Techspace - BlueNoroff, the name given by security researchers to a group linked with North Korean state-sponsored hacking collective Lazarus Group, has expanded its criminal activities to include posing as venture capitalists looking to invest in crypto startups, according to a recent report from cybersecurity company Kaspersky.
Kaspersky Lab stated on December 27 that the North Korean hacker organization 'BlueNoroff' stole millions of dollars in cryptocurrency after building more than 70 phony websites and impersonating banks and venture capital businesses. The gang appears to be intent on assaulting cryptocurrency companies and banks.
According to Kaspersky, the criminal group is looking at new ways to spread its software after suffering a pause for the bulk of the year. BlueNoroff allegedly put up over 70 bogus websites impersonating banks and venture capital firms. The majority of the fraudulent websites professed to be legitimate Japanese businesses, with some claiming to be American and Vietnamese enterprises.
According to the research, Kaspersky discovered worldwide attacks by BlueNoroff targeting cryptocurrency businesses in January 2022, and there was a break in activity until the fall.
BlueNoroff is deploying malware to attack firms dealing with smart contracts, DeFi, Blockchain, and the FinTech industry, according to Kaspersky. According to Kaspersky, BlueNoroff is also utilizing software to circumvent Mark-of-the-Web (MOTW) technology, which ensures that when users try to open a file obtained from the Internet, a notice from Windows appears to alert them.
Bluenoroff Group Improved Infection Methods
Until recently, the BlueNoroff organization exploited Word documents to insert malware. They have recently upgraded their tactics, releasing a new Windows Batch file that allows them to expand the scope and execution mode of their virus.
These new.bat scripts avoid Windows Mark-of-the-Web (MOTW) security procedures, which are secret marks attached to files obtained from the Internet to protect users from files from untrusted sources.
After a comprehensive examination in late September, Kaspersky found that, in addition to new scripts, the BlueNoroff gang began using .iso and .vhd disk image files to transmit malware.
Kaspersky also discovered that a user in the United Arab Emirates fell victim to the BlueNoroff group after downloading a Word document called "Shamjit Client Details Form.doc," which allowed the hackers to connect to his computer and extract the information while attempting to execute even more potent malware.
Once the hackers gained access to the computer, "they attempted to fingerprint the victim and install more malware with high privileges," but the victim issued multiple commands to acquire basic system information, preventing the infection from spreading further.
A Precipitous Descent
In August, the organization sent job postings on LinkedIn to candidates for an engineering manager position at bitcoin exchange Coinbase.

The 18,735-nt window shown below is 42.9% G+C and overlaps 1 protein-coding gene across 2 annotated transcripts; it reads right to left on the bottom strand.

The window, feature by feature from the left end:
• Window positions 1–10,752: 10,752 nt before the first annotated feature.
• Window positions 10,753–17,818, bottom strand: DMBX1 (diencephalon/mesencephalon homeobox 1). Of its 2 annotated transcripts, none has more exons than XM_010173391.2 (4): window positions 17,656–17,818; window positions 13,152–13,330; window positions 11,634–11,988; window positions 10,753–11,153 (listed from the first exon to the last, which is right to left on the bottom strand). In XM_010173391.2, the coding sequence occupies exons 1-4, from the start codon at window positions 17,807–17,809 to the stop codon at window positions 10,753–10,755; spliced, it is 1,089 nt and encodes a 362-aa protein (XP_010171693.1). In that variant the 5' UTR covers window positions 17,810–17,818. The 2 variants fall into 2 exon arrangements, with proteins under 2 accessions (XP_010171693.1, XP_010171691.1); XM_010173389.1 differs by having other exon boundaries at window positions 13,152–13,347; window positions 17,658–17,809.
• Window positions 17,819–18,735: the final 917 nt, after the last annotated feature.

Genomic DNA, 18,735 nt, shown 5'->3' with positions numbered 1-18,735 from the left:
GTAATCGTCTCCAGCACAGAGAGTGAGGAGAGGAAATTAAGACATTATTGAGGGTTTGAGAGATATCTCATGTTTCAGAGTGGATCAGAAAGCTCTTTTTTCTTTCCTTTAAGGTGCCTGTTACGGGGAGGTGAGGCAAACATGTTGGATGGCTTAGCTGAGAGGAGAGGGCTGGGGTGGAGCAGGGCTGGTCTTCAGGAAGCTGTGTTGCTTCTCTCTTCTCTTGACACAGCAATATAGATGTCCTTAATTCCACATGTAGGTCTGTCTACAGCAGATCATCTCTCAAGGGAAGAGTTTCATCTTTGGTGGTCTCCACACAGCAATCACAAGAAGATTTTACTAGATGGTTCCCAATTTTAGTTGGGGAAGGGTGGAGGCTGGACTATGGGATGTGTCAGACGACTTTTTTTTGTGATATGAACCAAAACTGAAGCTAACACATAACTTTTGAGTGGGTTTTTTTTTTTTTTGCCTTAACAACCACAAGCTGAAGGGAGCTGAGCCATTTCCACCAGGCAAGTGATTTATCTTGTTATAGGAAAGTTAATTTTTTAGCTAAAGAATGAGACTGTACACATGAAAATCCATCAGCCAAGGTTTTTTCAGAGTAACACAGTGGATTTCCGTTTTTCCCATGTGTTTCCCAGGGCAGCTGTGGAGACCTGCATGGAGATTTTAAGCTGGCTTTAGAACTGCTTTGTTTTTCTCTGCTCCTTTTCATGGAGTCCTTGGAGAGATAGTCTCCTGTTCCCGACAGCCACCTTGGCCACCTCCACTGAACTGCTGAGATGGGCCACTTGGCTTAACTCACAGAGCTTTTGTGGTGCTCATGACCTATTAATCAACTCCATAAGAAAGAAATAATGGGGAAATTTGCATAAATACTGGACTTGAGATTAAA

In September, the Lazarus Group targeted Coinbase and Crypto.com job candidates in two separate phishing campaigns in September. One virus assault enticed job hunters to download a PDF document displaying Crypto.com's vacant positions. The PDF would install a trojan horse and steal personal and financial information if downloaded.
In October, cybercriminals stole more than $100 million in bitcoin by exploiting a vulnerability in the Binance Smart Chain.
Hundreds of millions of dollars are now flowing out of FTX wallets, some speculate liquidators but it's late on a friday night, not typical times for such rapid heavy movements. Some withdrawals are being swapped from Tether to DAI. Hack or insider actions? $26 million here pic.twitter.com/8wWlaE7na9
Hundreds of millions of dollars are now flowing out of FTX wallets, some speculate liquidators but it's late on a friday night, not typical times for such rapid heavy movements. Some withdrawals are being swapped from Tether to DAI. Hack or insider actions? $26 million here pic.twitter.com/8wWlaE7na9— foobar (@0xfoobar) November 12, 2022
An anonymous perpetrator began siphoning assets from FTX wallets totaling $640 million in tokens on November 11, 2022, the day FTX filed for Chapter 11 bankruptcy protection.
While the story of the fall of Sam Bankman-Fried and FTX has taken over the headlines, the threat posed by cyber criminals has never subsided.
Hacking Methods Grow Dangerous
Believe it or not, North Korea is said to be the world leader in crypto crime. According to reports, North Korean hackers could steal more than $1 billion in cryptocurrency until May 2022. Its most powerful faction, Lazarus, has been blamed for massive phishing assaults and malware-spreading tactics.
Following the theft of over 620 million dollars from Axie Infinity, the North Korean hacker group Lazarus, one of the world's largest hacker groups, raised enough money to improve their software to the point where they developed an advanced cryptocurrency scheme via a domain called bloxholder.com, which they used as a front to steal the private keys of many of their "customers."
According to Microsoft, assaults on cryptocurrency organizations for more significant rewards have escalated in recent years, making attacks more complicated.
As a hook, hackers are delivering infected files masquerading as Excel tables detailing exchange business charge structures via Telegram channels.
When victims open the files, they download a series of apps that allow the hacker to remotely access the infected device, which might be a mobile device or a PC.